LA JARA, Colo. -- A classroom at La Jara Elementary School comes alive with chants and applause as a group of Centauri High School students lead a rap song they wrote about addiction.
“Lions and tigers and bears oh my, drinking and smoking and drugs goodbye," they chanted.
It is a special moment as school district administrators and teachers looked on with excitement, hope and pride.
The majestic mountains that surround Colorado's San Luis Valley symbolize the strength of those living in it's beautiful communities.
They are fighting for the survival of their young, refusing to let the nationwide opioid epidemic dictate how their story will end.
The North Conejos School District is ground zero of this strategic battle, where students from Centauri High School are working with the district superintendent to empower kids in kindergarten and elementary school, and shield them from the dangers of addiction.
Superintendent Curt Wilson said peer-to-peer outreach is an excellent way to get through to children.
Utilizing the influence of those they look up to such as high school athletes is even better.
“It is good to hear from our own students that not everybody's doing (drugs) and there are people who are staying clean and staying away from that stuff," Wilson said.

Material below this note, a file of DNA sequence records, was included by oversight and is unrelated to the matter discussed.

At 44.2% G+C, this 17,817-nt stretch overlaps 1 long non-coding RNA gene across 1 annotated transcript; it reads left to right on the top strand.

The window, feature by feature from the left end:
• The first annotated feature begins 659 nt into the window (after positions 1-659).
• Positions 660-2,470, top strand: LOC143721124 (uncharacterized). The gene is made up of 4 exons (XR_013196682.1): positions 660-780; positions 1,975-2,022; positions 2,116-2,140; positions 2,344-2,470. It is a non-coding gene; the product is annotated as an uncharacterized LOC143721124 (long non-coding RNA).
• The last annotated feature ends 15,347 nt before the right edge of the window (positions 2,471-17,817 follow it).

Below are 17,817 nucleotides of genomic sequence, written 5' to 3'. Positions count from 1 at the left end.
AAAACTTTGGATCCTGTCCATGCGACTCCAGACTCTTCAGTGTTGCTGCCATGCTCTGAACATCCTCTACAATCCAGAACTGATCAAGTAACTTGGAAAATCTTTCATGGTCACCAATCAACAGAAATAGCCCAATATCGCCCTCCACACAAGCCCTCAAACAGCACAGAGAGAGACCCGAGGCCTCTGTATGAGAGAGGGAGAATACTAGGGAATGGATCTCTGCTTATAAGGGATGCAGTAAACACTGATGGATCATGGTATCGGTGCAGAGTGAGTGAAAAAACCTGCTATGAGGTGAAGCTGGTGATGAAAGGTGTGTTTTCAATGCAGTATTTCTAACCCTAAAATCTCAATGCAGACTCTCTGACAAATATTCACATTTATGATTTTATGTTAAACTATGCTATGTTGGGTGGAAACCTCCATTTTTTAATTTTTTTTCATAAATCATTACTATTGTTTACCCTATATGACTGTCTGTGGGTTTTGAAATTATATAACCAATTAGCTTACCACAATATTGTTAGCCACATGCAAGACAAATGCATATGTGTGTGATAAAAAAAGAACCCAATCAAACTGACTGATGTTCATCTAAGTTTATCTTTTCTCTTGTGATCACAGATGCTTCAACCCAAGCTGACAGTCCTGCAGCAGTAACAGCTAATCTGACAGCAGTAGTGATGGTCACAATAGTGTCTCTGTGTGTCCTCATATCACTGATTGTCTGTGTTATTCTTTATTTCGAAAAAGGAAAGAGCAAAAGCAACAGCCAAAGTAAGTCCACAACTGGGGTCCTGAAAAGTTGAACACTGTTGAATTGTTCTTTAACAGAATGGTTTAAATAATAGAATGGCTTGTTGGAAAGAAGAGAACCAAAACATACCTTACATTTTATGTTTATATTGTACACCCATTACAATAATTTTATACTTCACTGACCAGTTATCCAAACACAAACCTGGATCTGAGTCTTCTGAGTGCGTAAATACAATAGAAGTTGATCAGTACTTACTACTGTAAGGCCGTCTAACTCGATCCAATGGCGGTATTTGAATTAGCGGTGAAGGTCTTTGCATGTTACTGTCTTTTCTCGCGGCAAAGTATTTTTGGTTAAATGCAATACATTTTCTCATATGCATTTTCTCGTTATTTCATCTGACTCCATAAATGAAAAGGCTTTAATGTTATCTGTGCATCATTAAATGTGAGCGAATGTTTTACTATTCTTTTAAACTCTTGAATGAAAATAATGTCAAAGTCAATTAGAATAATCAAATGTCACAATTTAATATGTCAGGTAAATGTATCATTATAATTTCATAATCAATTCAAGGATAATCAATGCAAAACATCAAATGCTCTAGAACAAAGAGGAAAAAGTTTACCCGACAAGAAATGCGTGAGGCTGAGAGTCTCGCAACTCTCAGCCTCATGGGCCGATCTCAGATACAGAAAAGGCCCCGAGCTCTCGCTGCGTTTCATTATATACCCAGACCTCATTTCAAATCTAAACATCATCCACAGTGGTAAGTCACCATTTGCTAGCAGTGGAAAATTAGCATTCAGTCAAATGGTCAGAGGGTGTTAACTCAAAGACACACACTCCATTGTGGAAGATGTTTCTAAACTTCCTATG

Wilson goes on to explain the plan is based on “a proactive approach to stop the problem before it begins.”
The students put on a presentation that is creative, engaging, unique, clever and extremely well-produced.
A Q-and-A session checks the young audience’s knowledge of over-the-counter drugs found around the house such as cough syrup.
The Anderson twins put on a skit featuring an impression of a young man suffering from symptoms of addiction.
Other students point out how staying on the right track means being able to compete in sports and enjoy “the good life”.
Centauri student Tona Lavadour said they want the children to understand that “drugs physically mess with your body and it can take you down in ways you don't ever want to see.”
The school staff and Centauri students show a clear and unwavering commitment to their community.
“Just look at the fire in their eyes, they can be anything they want to be," La Jara principal Ricky Salazar said.
The group chants more of the Centauri rap.
“Don't be a fool and don't do crack, talk to a teacher and stay on track,” the chanted.
"As long as we have the kindergartners and they're ready to go and they want to learn and become something great, there's always hope," Salazar said.
Parents should note the signs of addiction, which can include isolation, mood swings and failing grades.
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